Customer strategists today should be in great demand.
After all, they possess important information - the voice of the customer. Information that is vital for running the business at all levels. So when a customer strategist goes to the office, they should be sought out by colleagues that need customer information to make better decisions.
Lately we have seen a growing level of respect for capable leaders of voice-of-the-customer strategies. They have become more effective at using technology to deliver customer insights in a seamless manner. They are educating their colleagues to understand what the information means and how they should take action. They are intelligently escalating the most important issues so systematic improvements can be made. They are driving the development of new and improved solutions. And they are focused on the strategic customer issues that will grow revenue and improve profitability. These customer strategists are in demand.
Sadly, at some companies the person in charge of these initiatives is simply administering a program. People don't understand the information they receive. Instead, it is just one more thing to do. It's a shame.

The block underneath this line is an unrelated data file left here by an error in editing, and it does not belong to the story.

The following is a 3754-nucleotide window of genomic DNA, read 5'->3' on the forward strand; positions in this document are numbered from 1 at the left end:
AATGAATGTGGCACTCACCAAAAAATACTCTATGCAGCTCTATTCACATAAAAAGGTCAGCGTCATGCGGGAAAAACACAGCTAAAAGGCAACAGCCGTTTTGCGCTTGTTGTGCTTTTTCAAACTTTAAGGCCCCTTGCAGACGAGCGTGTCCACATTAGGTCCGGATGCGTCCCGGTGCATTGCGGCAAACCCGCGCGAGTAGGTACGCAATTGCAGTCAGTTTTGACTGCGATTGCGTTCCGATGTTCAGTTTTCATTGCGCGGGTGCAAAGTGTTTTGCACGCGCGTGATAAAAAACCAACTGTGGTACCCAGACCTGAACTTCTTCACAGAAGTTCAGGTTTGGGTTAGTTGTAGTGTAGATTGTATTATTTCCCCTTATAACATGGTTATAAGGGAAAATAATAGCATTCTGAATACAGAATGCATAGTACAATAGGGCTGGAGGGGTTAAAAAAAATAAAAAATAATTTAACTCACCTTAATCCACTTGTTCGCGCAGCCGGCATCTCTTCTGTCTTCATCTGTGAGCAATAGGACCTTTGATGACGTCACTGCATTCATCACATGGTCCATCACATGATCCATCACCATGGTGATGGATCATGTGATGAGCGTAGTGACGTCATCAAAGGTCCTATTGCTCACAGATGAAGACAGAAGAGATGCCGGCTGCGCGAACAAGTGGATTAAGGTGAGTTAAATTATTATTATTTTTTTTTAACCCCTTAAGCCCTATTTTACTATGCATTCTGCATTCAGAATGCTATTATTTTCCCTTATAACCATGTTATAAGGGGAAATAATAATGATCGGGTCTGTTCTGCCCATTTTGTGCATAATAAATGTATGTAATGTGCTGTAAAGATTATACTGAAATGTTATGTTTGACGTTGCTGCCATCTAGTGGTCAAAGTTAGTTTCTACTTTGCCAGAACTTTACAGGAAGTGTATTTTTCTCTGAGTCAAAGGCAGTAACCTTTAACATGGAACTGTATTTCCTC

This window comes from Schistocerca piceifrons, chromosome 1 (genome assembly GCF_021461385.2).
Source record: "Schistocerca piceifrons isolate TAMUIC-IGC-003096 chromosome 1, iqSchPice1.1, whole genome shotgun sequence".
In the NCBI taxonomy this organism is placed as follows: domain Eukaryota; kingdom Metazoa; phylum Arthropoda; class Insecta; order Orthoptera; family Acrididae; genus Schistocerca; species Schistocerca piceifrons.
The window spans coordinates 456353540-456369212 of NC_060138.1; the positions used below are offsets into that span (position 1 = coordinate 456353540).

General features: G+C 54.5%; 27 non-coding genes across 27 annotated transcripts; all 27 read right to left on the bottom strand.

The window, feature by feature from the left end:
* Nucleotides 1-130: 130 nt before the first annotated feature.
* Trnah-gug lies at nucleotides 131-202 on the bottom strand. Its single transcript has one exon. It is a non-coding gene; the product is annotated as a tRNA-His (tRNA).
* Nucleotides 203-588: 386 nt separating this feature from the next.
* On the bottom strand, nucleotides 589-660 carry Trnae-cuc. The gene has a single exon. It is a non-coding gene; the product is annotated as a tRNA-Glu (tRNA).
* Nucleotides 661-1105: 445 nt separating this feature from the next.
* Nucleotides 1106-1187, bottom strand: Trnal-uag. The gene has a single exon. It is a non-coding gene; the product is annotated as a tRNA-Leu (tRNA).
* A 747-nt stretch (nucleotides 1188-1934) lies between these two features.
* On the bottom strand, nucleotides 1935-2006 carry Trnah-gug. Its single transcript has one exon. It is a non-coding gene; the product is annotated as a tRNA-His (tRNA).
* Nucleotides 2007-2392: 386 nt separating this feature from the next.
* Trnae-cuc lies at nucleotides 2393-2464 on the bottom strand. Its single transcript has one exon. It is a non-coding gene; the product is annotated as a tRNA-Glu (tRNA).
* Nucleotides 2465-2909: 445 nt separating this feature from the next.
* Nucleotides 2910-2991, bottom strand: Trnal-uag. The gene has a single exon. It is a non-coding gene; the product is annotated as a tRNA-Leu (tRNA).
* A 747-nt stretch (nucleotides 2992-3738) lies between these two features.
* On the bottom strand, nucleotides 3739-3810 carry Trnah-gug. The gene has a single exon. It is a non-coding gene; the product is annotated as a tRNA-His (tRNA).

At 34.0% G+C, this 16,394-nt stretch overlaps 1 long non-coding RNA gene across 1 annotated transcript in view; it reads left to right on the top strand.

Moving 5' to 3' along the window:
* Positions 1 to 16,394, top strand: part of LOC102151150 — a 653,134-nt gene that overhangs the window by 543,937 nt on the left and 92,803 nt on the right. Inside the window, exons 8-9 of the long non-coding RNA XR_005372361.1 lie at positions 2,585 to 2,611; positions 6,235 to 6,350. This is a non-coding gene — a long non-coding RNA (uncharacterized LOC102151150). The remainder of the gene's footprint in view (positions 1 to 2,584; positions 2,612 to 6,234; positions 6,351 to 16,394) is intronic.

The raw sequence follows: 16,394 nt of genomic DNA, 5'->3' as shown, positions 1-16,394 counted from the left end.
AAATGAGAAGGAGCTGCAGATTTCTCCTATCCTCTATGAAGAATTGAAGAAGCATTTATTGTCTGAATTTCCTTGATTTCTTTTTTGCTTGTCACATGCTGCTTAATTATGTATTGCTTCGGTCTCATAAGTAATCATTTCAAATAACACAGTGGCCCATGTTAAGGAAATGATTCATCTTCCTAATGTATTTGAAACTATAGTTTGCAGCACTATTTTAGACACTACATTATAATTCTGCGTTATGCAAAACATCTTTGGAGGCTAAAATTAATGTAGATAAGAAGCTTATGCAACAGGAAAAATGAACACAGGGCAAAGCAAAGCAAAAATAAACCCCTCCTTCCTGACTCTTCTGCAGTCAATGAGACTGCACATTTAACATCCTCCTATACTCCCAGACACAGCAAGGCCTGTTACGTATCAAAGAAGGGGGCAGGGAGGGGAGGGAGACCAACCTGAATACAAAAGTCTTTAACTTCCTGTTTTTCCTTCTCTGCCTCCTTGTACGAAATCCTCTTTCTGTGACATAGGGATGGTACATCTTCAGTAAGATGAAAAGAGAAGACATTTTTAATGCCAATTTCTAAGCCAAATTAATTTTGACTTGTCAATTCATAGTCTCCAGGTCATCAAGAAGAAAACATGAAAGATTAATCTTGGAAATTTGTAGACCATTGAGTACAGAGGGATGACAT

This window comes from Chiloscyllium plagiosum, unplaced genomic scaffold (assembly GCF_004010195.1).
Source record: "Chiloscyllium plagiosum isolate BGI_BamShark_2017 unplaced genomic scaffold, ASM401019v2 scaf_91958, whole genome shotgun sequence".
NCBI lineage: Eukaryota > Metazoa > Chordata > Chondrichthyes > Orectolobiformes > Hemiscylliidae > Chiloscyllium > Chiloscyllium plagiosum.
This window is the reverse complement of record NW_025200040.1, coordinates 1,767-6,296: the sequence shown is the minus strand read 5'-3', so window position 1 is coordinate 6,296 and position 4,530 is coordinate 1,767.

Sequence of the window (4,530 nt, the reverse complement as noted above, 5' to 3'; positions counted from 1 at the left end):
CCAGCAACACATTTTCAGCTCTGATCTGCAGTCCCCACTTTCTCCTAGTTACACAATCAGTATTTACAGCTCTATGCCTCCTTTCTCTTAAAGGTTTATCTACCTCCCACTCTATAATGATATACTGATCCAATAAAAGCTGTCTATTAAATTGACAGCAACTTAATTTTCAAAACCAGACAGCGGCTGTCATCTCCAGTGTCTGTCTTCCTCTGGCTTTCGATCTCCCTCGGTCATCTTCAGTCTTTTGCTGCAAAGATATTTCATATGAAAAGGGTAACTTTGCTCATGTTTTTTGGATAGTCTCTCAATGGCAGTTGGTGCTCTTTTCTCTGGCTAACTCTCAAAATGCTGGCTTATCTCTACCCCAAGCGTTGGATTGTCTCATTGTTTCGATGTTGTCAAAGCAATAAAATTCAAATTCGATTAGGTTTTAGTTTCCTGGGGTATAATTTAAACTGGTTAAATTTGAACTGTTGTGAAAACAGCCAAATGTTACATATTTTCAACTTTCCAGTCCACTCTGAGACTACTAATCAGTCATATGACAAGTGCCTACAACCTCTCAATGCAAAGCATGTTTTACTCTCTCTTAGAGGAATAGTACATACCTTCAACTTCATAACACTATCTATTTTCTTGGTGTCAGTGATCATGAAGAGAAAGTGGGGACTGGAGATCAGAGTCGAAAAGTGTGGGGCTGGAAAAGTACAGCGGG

In Seth Godin's book Linchpin he describes a linchpin as "an unassuming piece of hardware, something you can buy for sixty-nine cents at the local hardware store. It's not glamorous, but it's essential. It holds the wheel onto the wagon, thingy onto the widget." He goes on to explain how companies today desperately need linchpins - people at all levels that hold the organization together.
I can think of no better example of a linchpin than a capable and passionate customer strategist that is in demand.